Hemingway’s “sit at a typewriter and bleed” is a classic. I think of that often and I think there’s an important lesson in there that I like to remember – that in order for words to really sit perfectly on the page, or for a story or scene to really sing, you do have to put a tiny piece of yourself into what you’re doing; some small truth which, if it weren’t there, the work would be lesser for it. The audience might never know what it truly means, and you might never tell anyone how true it is to you, but it’s still there, doing an important job.

I’m also a fan of the often-used expression that to write a first draft is to just “vomit onto the page” and deal with it later; the key is to just get something out as a starting point. It certainly feels like that sometimes when you’re pushing through a scene or plot point that you’re not convinced is working yet, and all the words on the page look like slop.

Bleeding, vomiting, it’s all pretty unpleasant stuff but then, the act of writing can be pretty brutal!

For my overall process, I tend to think of every beat or scene as a building block. I move them around, stack them on top of one another, replace them with bigger, better ones. Eventually, hopefully, you end up with something strong enough to bear the weight of the director, actors and creative team who will eventually jump up and down on it in rehearsals.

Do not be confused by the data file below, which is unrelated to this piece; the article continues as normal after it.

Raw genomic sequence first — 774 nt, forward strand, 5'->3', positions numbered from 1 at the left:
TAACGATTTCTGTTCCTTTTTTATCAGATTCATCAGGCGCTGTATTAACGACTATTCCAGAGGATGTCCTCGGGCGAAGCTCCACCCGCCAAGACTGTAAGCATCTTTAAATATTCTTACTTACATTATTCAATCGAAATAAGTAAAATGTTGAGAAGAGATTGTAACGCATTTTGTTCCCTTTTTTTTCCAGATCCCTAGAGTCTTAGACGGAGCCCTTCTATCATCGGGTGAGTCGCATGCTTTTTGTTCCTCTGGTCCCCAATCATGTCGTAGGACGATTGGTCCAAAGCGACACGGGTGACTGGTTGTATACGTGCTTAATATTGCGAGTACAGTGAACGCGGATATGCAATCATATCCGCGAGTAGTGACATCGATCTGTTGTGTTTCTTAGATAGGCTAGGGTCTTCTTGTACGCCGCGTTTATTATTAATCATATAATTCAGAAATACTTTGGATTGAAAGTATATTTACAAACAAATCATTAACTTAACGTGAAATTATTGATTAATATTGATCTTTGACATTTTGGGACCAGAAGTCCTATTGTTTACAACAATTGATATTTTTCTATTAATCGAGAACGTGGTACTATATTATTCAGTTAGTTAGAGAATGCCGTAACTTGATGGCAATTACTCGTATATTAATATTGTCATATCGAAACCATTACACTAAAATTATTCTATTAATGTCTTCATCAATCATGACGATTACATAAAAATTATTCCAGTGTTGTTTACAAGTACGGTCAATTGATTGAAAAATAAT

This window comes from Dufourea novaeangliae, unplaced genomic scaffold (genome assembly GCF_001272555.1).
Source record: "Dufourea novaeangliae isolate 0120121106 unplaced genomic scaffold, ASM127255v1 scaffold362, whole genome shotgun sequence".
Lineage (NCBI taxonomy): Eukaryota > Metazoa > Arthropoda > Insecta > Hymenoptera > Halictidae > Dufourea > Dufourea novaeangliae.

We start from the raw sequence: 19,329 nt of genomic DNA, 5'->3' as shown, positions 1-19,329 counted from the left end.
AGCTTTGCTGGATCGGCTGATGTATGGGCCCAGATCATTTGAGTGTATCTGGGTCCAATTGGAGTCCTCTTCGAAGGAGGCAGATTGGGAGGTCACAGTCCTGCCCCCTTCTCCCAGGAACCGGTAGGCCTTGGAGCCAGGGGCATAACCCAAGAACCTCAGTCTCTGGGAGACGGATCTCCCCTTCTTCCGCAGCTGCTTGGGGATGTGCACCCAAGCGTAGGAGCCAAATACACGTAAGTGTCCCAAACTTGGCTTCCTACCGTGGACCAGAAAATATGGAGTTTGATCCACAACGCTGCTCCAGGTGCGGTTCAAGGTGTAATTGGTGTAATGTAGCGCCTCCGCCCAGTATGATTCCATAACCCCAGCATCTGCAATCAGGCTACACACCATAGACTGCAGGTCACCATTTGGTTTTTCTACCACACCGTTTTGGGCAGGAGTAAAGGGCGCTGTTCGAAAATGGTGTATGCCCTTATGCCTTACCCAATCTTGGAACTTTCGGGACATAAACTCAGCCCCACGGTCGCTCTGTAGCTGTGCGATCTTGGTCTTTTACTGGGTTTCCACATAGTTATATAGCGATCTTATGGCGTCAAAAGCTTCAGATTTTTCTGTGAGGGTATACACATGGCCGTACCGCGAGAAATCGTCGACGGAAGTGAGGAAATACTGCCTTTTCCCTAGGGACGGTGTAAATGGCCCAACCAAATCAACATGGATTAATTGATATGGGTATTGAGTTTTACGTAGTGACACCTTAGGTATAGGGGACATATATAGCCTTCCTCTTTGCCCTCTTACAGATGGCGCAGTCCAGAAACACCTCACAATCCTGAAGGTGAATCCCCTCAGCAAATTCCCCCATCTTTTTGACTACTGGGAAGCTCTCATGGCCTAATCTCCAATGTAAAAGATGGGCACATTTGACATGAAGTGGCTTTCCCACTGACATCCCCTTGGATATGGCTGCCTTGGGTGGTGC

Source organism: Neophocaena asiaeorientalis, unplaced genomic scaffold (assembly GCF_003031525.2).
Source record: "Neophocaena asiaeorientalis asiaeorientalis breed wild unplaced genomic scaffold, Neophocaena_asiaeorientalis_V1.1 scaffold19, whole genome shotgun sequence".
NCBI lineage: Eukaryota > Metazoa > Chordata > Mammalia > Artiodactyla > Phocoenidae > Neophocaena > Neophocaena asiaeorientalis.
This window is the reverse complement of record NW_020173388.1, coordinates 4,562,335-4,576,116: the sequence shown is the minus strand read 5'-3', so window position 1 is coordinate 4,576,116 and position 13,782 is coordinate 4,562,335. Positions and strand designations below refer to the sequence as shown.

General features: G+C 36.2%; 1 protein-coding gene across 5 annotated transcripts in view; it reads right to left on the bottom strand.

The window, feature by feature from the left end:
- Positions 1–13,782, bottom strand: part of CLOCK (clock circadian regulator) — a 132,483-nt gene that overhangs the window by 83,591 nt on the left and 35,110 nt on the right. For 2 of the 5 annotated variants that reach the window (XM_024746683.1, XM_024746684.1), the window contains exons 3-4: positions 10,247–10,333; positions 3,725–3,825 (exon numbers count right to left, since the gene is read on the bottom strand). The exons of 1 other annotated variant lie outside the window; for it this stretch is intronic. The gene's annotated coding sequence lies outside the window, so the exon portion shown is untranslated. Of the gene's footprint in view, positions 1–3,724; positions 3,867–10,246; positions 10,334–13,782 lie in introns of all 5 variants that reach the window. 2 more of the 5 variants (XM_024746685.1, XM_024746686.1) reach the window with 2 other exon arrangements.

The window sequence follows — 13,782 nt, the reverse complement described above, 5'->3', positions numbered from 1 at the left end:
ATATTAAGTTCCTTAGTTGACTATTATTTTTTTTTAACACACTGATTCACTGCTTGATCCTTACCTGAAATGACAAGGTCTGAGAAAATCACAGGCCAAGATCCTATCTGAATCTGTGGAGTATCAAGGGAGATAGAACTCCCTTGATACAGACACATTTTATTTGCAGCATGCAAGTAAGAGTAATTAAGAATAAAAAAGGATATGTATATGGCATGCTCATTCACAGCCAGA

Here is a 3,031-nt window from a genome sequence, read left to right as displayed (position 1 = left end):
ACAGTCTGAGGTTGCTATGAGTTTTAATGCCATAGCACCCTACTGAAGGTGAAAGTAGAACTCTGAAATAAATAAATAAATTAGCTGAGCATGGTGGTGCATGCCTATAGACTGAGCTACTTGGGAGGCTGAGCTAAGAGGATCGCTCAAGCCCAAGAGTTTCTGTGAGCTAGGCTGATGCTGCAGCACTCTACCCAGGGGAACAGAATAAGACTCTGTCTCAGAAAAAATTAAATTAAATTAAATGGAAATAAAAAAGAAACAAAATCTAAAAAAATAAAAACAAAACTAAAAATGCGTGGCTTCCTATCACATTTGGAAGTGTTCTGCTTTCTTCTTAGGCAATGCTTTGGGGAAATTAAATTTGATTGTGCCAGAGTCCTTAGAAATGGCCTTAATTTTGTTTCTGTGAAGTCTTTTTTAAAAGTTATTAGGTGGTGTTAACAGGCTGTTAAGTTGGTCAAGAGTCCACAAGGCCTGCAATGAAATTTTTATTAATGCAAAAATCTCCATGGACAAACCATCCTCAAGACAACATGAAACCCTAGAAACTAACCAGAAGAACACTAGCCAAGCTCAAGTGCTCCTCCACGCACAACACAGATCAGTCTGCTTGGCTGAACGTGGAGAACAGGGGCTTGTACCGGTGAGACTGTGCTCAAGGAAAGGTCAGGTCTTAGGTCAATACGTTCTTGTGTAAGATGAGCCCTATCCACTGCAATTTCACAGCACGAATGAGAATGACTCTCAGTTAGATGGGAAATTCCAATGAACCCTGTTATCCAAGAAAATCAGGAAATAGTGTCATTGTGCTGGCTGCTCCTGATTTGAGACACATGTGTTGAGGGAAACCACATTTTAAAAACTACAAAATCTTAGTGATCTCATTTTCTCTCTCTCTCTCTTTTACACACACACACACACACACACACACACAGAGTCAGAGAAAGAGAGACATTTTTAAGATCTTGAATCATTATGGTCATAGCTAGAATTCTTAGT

STS: Wonderful images; thank you for those! Finally, what five words would you use to describe yourself as a writer?

Disorganised. Stubborn. Ambitious. Determined. Inconsistent.

Playwright Liz Newell

Wow, some great foremost protagonist attributes there, Liz. Thank you so much for having Something to Say. It’s been a complete pleasure. Go catch that dragon.

 ALONE OUTSIDE plays at the Fringe Hub, Arts House, North Melbourne 14-29 September 2018. To book, go to http://bit.ly/AloneOutside

IMAGE CREDITS:

All Alone Outside promotional and rehearsal images of performer Sharon Davis are by Adam Fawcett.

Image of the Rockies and headshot feature our playwright Liz Newell.

To market to market, to tell a fat tale

I have just heard that my wonderful fellow authors from the Odyssey stable (garret? mansion?) had a great success at the Ferny Creek Market yesterday. With a mystical theme, they still managed to sell all five copies of The Pale that I sent to the table. Wow, just, WOW!